New icon action star



It was the Hollywood premiere of the new bone-crunching action movie Parker and co-stars Jason Statham and Jennifer Lopez were engulfed in the usual red-carpet scrum of fans and media.

It was an amazing night with the place full of superstars, says 45-year-old Jason. "But I just couldn't take my eyes off all that jewellery. It was some  of the best I have ever seen..."
Old habits die hard and Jason, now one of Hollywood's top action stars, still can't forget the days 20 years ago when he scraped a living selling jewellery from a suitcase on the streets of London's West End.

At Hollywood premieres and parties, people wear the most amazing jewellery and I often wonder who's paid for all that? Jason says.

"I never sold anything with diamonds or anything glamorous. It was pretty cheap necklaces, bracelets and rings. You were always being moved on and you had to watch out for the police.
In those days my ultimate ambition was to have my own legal market stall. I still find it had to take it just what's happened to me."

What has happened is that he's now one of the world's top action stars, lives in style in New York with his partner of three years, 25-year-old  top model Rosie Huntington-Whiteley and counts legends like Madonna, Jackie Chan and Sylvester Stallone among his friends.
Parker, already a box-office hit, stars Jason as a criminal anti-hero with Robin Hood-style morals, first played by Mel Gibson in 1995.

As usual, Jason does his own stunts — and one particularly appealed to the man who was once an international diving champion — diving out of a car window at 35mph.

It's just 3-2-1-go and you jump, Jason says. "You don't have time to think about it! OK Parker is not going to win an Oscar but it's great entertainment, Jason says with a grin. 
"I know what I'm good at and I stick with it. I'm best in movies that don't pretend to be anything but action films — and this is one of them."

The great thing is I do all my own stunts. Years ago I wanted to be a stuntman and now I get to do a bit of acting and all the stunts I can do — so I've fulfilled the dream I had so long ago.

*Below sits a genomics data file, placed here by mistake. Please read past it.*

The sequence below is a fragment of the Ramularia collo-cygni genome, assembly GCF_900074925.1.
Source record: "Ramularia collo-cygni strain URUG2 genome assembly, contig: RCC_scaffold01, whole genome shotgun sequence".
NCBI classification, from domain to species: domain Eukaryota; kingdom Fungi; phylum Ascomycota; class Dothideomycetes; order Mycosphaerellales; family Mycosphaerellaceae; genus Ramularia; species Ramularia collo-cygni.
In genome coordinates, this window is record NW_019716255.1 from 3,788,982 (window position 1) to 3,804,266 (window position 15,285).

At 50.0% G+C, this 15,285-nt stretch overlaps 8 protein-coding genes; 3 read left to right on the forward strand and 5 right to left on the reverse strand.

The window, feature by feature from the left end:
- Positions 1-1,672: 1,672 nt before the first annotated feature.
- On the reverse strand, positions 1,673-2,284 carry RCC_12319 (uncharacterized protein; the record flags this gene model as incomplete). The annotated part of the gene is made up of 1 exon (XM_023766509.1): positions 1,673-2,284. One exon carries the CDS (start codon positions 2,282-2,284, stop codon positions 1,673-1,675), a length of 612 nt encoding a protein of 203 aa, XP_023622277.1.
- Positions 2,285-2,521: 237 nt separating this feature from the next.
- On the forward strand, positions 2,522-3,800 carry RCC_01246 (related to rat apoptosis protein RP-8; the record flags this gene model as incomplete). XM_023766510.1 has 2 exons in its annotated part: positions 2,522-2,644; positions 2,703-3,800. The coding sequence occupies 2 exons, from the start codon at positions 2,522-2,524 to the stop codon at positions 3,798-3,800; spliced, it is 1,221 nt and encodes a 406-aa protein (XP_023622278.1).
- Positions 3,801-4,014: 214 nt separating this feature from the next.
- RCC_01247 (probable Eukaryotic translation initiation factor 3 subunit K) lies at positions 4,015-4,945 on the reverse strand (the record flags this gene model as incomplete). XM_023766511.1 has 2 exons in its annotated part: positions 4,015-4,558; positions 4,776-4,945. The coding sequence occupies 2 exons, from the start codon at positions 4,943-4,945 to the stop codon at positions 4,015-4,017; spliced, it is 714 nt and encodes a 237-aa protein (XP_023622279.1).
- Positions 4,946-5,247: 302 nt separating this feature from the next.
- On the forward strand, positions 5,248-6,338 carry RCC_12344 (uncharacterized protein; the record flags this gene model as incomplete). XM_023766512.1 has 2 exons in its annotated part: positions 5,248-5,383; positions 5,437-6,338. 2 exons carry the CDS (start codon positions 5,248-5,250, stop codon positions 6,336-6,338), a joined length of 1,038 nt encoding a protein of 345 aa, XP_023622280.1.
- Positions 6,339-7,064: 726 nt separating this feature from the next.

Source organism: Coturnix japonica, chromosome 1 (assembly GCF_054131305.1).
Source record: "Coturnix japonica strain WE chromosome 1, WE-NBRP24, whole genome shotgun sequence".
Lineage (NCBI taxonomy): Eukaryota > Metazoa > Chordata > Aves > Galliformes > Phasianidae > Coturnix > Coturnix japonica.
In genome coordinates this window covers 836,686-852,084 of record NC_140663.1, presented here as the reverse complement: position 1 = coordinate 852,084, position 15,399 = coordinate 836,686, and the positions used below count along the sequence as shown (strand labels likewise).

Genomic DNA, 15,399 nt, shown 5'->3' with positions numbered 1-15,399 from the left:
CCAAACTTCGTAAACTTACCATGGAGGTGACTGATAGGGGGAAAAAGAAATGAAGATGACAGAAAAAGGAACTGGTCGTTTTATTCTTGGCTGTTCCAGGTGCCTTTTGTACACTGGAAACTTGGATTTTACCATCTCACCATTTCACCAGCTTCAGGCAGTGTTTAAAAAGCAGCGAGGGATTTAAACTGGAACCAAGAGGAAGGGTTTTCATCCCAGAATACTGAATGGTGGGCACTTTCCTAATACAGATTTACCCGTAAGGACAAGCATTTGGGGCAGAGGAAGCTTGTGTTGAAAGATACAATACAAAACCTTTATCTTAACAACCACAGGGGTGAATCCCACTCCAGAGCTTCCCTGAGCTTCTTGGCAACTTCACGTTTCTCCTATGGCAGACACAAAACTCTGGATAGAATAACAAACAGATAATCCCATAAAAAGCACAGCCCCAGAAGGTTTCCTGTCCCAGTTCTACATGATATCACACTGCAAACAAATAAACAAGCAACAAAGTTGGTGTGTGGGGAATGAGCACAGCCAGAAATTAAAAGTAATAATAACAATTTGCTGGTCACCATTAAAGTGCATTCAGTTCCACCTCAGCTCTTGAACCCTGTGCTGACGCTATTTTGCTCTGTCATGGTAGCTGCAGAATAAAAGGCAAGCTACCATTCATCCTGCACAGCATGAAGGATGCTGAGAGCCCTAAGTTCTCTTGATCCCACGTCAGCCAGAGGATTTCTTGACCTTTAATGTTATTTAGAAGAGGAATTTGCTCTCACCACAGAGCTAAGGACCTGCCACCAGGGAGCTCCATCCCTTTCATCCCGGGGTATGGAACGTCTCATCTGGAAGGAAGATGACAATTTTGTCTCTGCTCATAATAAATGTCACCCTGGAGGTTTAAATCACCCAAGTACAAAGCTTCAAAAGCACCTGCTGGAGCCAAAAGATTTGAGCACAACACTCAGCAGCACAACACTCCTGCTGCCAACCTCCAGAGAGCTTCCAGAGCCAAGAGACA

Jason's parents were in show business — they performed Tom Jones and Frank Sinatra classics in tourist bars in Spain — but Jason had never given acting a second thought until he accidentally met  film director Guy Richie who was looking for unknown new talent for his movie Lock, Stock and Two Smoking Barrels.

I suppose you have to put on a performance in the markets if you're going to sell anything but it had never occurred to me to try real acting, he says. "Guy literally picked me off the street and had faith that I had talent."

If it wasn't for him I'd still be dodging around Oxford Street trying to sell  jewellery to American tourists!

Jason and ex-footballer Vinnie Jones, two non-actors, were the stars of the block-busting movie. "Vinnie and I had absolutely no experience of learning lines or being in front of a camera," says Jason. "But we seemed to have an instinct for it."

Hollywood thought so too — since then Jason's been in constant demand for movies including The Expendables, The Transporter, Death Racer, Crank and The Bank Job.

Despite his spectacular rise to fame and fortune, Jason has kept his feet firmly on the ground. "I get invited to fantastic parties and get flown around in private jets but many big stars are in fact really nice normal people out of the limelight.

"But most of the people I spend time with I've known since I was a kid and they won't let me put on airs and graces. To them I'm still a market trader who seems to have had a bit of luck!
"A guy I used to work the markets with said the other day that when the movie-star stuff is over and I'm out of work, he'll try to get me a pitch on Hoxton market. Stuff like that make you keep a sense of proportion.

His down-to earth attitude extends to his romantic life, too. 
"There are rumours that Rosie would really like to get engaged and is dropping heavy hints about a proposal," says a friend of couple.

But Jason says he won't do that until he feels financially secure. You'd think that with at least $20 million in the bank he wouldn't have any problem with that!  (John Graham/Tony James Features)

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